Tesla Model 3, Model Y Got New Battery Chemistry, and Here’s What It Means
The news emerged in late August: Tesla was offering a chance for electric-car buyers who’d ordered a Model 3 Standard Range+ to get their car sooner. That same month, it emerged that orders placed for less expensive Model 3s wouldn’t be filled until 2022. And the same went as well for Standard Range Tesla Model Y versions. (Last month, Tesla renamed the Standard Range models, which are now simply called Rear Wheel Drive.)
The new option would allow Tesla to deliver its least expensive Model 3 cars more quickly, at a penalty of just 10 miles on EPA range ratings: 253 miles vs 263 miles—for the same sticker price. In turn, it could presumably shift more of its traditional battery packs to the hot-selling Model Y compact crossover.
Until this summer, all Model 3s and Model Ys sold in North America had been powered by batteries with thousands of small cylindrical cells, using a nickel-cobalt-aluminum (or NCA) chemistry, from Tesla’s Nevada Gigafactory. The new pack not only uses a different chemistry known as lithium-iron-phosphate (or LiFP), but the cells themselves were prismatic—meaning the contents of the battery casing were entirely different.
The substitute pack is hardly an unknown quantity. Prismatic-cell battery packs are by far the most predominant in China. As analysts and Tesla owners noted, it’s used in all Standard Range Tesla models built at the company’s Shanghai factory. The China plant also exports lower-range Tesla models to Europe.
Tesla had forecast this shift during its Battery Day event in September, at which CEO Elon Musk suggested the company might use LiFP for lower-cost models. As it works to reduce the amount of expensive cobalt in its cells—as GM has done, with 70 percent less cobalt in the upcoming Ultium cells it jointly developed with LG Chem—it will attempt to put more nickel into future chemistry.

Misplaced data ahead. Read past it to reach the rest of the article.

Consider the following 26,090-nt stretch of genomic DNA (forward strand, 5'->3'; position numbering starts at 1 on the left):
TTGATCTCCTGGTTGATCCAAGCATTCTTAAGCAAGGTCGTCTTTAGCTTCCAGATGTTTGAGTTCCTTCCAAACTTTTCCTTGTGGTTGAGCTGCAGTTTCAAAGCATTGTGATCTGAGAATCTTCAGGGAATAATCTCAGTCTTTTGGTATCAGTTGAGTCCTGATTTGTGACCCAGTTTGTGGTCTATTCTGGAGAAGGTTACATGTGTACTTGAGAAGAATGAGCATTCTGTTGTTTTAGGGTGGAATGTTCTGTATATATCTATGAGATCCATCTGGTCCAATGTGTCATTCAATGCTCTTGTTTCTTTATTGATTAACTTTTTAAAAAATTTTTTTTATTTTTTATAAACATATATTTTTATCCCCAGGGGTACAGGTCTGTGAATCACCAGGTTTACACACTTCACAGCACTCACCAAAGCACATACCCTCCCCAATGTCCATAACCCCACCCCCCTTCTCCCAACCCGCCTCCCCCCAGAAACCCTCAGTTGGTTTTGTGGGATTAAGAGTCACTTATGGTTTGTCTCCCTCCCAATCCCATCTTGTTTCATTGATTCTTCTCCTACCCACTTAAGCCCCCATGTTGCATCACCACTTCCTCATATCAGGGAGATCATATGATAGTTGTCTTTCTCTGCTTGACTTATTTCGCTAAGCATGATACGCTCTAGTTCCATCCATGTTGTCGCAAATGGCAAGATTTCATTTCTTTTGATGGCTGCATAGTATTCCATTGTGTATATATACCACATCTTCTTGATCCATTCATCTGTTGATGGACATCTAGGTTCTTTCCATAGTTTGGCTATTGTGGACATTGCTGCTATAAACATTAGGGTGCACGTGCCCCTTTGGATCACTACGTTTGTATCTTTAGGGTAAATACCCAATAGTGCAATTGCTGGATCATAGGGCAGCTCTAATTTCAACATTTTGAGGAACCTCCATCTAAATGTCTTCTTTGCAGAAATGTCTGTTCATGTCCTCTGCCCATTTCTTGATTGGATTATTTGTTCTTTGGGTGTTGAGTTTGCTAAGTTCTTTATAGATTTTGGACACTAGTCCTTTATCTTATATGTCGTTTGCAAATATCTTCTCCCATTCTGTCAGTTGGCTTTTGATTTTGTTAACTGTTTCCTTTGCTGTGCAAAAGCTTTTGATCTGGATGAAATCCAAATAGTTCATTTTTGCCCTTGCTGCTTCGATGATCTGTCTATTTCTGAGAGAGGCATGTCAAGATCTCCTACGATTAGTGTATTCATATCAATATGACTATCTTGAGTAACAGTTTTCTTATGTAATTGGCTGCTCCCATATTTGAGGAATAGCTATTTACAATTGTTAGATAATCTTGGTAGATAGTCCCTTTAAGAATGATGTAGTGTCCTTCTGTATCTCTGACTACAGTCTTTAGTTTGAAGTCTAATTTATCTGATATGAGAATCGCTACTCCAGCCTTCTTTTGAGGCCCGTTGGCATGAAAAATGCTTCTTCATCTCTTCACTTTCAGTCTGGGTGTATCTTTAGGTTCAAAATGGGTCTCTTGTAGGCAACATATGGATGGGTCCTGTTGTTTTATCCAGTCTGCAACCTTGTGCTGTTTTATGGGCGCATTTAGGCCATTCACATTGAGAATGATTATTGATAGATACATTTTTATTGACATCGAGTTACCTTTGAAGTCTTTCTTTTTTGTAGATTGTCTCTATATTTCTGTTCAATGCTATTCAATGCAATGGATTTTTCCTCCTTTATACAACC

LiFP cells are less energy-dense than nickel- and cobalt-based cells, though the difference today is lower than it was a few years ago. And offsetting the 4 percent drop in EPA-rated range is the ability to charge LiFP batteries to 100 percent of usable capacity, whereas the recommendation for NCA packs is to recharge to no more than 90 percent under most circumstances. So for many buyers, the trade is pretty much a wash.
But aside from delivering more cars sooner, why would Tesla offer a lower-range battery? The company built its reputation out of the box on selling EVs with much longer ranges than other makers. Aside from a Canada-only lower-cost Model 3 with 94 miles of range, only one other Tesla ever sold has had a range lower than 160 miles, and that range was delivered only by a single version of the Model S that proved so unpopular it was dropped within months.
The answer lies in the complicated interplay among battery-metal supplies, cell-production constraints, and China’s ambition to dominate sales of electric cars globally. EV Batteries: The Early Years Tesla Will Cut Battery Cost, Make $25K Car in 2023 How GM’s Ultium Battery Will Help It Commit to EVs Tesla’s Secret to Big EPA Range Numbers
Cobalt is at the heart of virtually all the battery cells in EVs sold in North America. We require long range, and cobalt cells are simply more energy-dense. Cobalt is also in great demand, increasingly expensive, and comes from some very problematic places. On top of that, China has made a determined effort over 20 years to lock up the largest share of global cobalt—and controls a massive share of the processing capability that turns cobalt metal into materials that can be used in batteries. A recent two-part series in The New York Times lays out the global politics, the international intrigue, and the surging global demand in useful detail.
Iron ore, on the other hand, is far less valuable, found on every continent, and has been a global commodity almost since the start of the Industrial Revolution. Some EV analysts suggest that as all battery chemistries improve in energy density, we’ll see a bifurcation in available batteries: LiFP will be used in lower-range models and lower-cost entries, while more luxurious and longer-range EVs stick with more expensive cobalt chemistries.
If that comes to pass, Tesla may prove to be a pioneer in that respect. It is now the first company selling EVs in volume to offer LiFP-powered electric cars in the U.S. But it’ll be far from the last.